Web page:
Tina Sandri took the helm of Forrest Hills of D.C. in May 2020, during what some might consider the scariest period of the pandemic. She worked 18-hour days behind the scenes, following advice to lay low and preserve personal protective equipment for her 200 front-line employees. 

Nearly a year later, she had to convince that same staff — nearly half of which initially declined the vaccine — to get their doses. 

Sandri didn’t mandate the shot or try to bribe employees. Instead, she focused on educational messaging tailored to various cultures and learning styles. 

As of early May, 86% of her workforce was inoculated, a sharp turnaround that garnered her national recognition for hitting the high mark.

“My particular style of leadership is to engage at a very personal level,” Sandri says. She tries to model that personability to the staff, which she hopes will result in even better care.

You might say that Sandri has been in the long-term care field for most of her life. 

As a teenager, she took an administrative internship at a nursing home to appease her father, who preferred that she study medicine.

Although her friends “wanted to know why I was hanging out in a nursing home,” it would become her life’s work. 

Healthcare consultant Dave Dowling, who has worked alongside Sandri in various capacities, recalls first encountering her during a supply chain meeting six years ago.

“She stood up in front of a room of 80 people and educated the supply chain staff about why seniors need different towels and diapers,” Dowling says.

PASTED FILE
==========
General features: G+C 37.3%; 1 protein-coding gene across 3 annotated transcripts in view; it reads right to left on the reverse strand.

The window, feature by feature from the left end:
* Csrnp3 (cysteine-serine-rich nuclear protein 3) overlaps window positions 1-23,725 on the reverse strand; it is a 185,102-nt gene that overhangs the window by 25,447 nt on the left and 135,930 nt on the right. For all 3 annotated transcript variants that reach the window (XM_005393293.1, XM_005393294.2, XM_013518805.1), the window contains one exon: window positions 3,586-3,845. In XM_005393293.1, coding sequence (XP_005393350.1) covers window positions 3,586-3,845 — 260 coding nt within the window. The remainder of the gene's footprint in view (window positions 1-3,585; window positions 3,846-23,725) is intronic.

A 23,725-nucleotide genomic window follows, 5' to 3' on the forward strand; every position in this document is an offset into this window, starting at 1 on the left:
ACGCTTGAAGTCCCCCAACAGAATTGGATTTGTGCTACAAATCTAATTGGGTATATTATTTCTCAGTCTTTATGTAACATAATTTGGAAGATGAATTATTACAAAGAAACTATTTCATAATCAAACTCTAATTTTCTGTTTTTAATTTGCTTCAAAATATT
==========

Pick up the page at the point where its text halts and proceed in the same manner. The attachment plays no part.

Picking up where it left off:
“I was sitting with the CEO of the parent company, and the CEO [of the organization]. They both looked at me and said, ‘That woman is amazing.’”

Sandri is of Chinese descent, and she says respect for the elderly is just part of her heritage. She credits her work ethic to her mother, whom, she says, is the picture of resilience. 

She also finds that her yoga practice — Sandri is a certified instructor — stretches over into her leadership.

“Look around and notice the energy of those near you,” Sandri suggests. 

“Recognize that energy, as opposed to attitude or language, and spend more time with people who have positive energy.”

Sandri incorporates mindfulness exercises into staff huddles and leads guided meditations during weekly remote meetings. This does wonders for a workforce that has experienced record burnout and stress, she says. 

Before COVID-19 had her working 18 hours a day, seven days a week, the mother of three devoted her own seemingly boundless energy to volunteering. Sandri has been a Boy Scouts assistant scoutmaster, Girls Scouts helper, ministry worker and PTA volunteer at her children’s high school, among other pursuits.

She’s also baked pies for homeless shelters, and made time for high-adventure canoeing, where she once spent eight days without toilet paper, soap, showers or phones, partly due to an untimely capsizing. She knows roughing it.

The latter may be a clue about why Dowling calls her a “rock star.”

“If I can survive [the wilderness], there’s a lot I can put up with,” Sandri says. 

— Genevieve Diesing

Resume: 1986, Graduates cum laude from University of Maryland with bachelor’s degree in general studies; 1989, Earns master’s degree in health services administration from The George Washington University; 1991, Performs as an extra in “Silence of the Lambs” as a FBI cadet; 1992, Named one of 35 Top Young Leaders in America by the American College of Health Care Administrators; 1994, Joins Sunrise Senior Living (Maryland) as regional vice president; 2010, Joins Caroll Manor Nursing & Rehabilitation Center, part of Ascension Health Senior Living, as CEO; 2015, Founds Executive Service Impact, a leadership-development nonprofit; 2018, Joins the Army Distaff Foundation as administrator; 2019, Named Global Mentor of the Year by innovation incubator Aging2.0; May 2020, Joins Forest Hills of DC as CEO; May 2020, Elected as an at-large member of the AHCA’s Board of Governors.